Metabolic physiology of Colubrid dietary specialists, Dasypeltis scabra and Dasypeltis inornata.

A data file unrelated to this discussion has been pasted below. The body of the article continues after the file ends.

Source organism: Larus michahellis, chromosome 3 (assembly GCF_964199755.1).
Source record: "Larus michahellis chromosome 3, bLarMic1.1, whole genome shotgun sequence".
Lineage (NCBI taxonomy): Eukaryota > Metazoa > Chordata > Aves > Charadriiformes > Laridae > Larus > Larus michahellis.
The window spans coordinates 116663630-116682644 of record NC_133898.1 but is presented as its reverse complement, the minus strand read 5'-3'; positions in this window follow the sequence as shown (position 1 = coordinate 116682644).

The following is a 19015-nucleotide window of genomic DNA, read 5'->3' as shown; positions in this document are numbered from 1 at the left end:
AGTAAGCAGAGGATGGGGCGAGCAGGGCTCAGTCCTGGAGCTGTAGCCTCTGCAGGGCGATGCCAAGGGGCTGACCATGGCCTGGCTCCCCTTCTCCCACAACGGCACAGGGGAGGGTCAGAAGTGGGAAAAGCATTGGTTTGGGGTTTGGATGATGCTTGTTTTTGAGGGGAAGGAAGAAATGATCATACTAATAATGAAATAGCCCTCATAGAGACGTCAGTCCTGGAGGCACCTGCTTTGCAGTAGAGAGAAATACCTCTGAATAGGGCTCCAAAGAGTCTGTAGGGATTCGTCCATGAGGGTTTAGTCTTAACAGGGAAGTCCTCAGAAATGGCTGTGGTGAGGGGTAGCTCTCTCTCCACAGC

Metabolic rate (MR) and digestive duration are thermally dependant, and energy usage changes as body temperature (Tb) changes. Increased Tb during digestion causes a rapid increase in VO2 and a shorter postprandial metabolic response known as specific dynamic action (SDA). SDA is the additional energy expended above standard metabolic rate (SMR) to carry out functions associated with meal digestion and assimilation. SDA is affected by prey size, prey type and body mass (Mb). Liquid meals require less energy to digest and assimilate than intact prey items resulting in a lower metabolic scope and reduced postprandial metabolic response. Digestive efficiency and metabolism are also affected by the level of dietary specialization which can lead to increased digestive efficiency in terms of duration and energy used for digesting preferred prey items. Here, I investigated the effects of Mb, Tb and ontogeny on standard and digestive MR of two dietary specialists, Dasypeltis scabra and D. inornata. Dasypeltis scabra, found throughout South Africa, and D. inornata, endemic to the eastern parts of South Africa and western part of Swaziland, digest only the liquid contents of freshly laid bird eggs and should have a lower energy cost of digestion and assimilation than other snake species consuming intact prey containing bones, fur or chitinous carapace. To test the effect of changes in Tb on the metabolic response of Dasypeltis, pre- and postprandial metabolic responses of adult D. inornata and adult and neonate D. scabra were compared. SMR and SDA were quantified at five ambient temperatures 20, 25, 27, 30, 32°C using closed system respirometry. SMR was measured for 3 days twice a day at 08h00 and 20h00. Thereafter, snakes were fed a meal of chicken egg equivalent to 20% of Mb and oxygen uptake (VO2) was measured for an additional 5 days at 08h00 and 20h00, and then once a day at 08h00 for an additional 7 – 10 days. Increased Tb resulted in increases in metabolic response variables for all groups. Variation in Tb significantly affected SDA (kJ kg-1) of D. scabra adults and neonates and D. inornata adults. There were few significant interspecific and ontogenetic differences across all temperature trials. Within five days after meal consumption for all groups at 32°C, postprandial VO2 rates peaked at 3.16 - 3.73 times preprandial rates (scope), lower than most other snake species. The optimal digestion temperature appears to be around 32°C in terms of duration, but may be higher to optimize digestion. Across the range of temperatures (20 - 32°C) and masses (3.98 – 71.33g), the duration of significantly elevated VO2 was on average 1.5 - 2 days longer for D. scabra adults and neonates than D. inornata. Digestion duration ranged from 6.5 - 13.5 days for D. inornata and from 7.5 - 16.5 days for D. scabra adults and neonates. Digestive duration was longer for D. scabra than other snake species that consume meals of intact prey of similar size, at the same temperature. Dasypeltis species expended less total energy for digestion and used a smaller proportion of total energy consumed for digestion than other snake species at similar temperatures. Lower maintenance and digestive costs suggest that energy is conserved for allocation to other functions during periods of low prey availability. In addition, Dasypeltis species may rely on thermoregulation to capitalize on reduction in energy output and to increase energy savings between meals.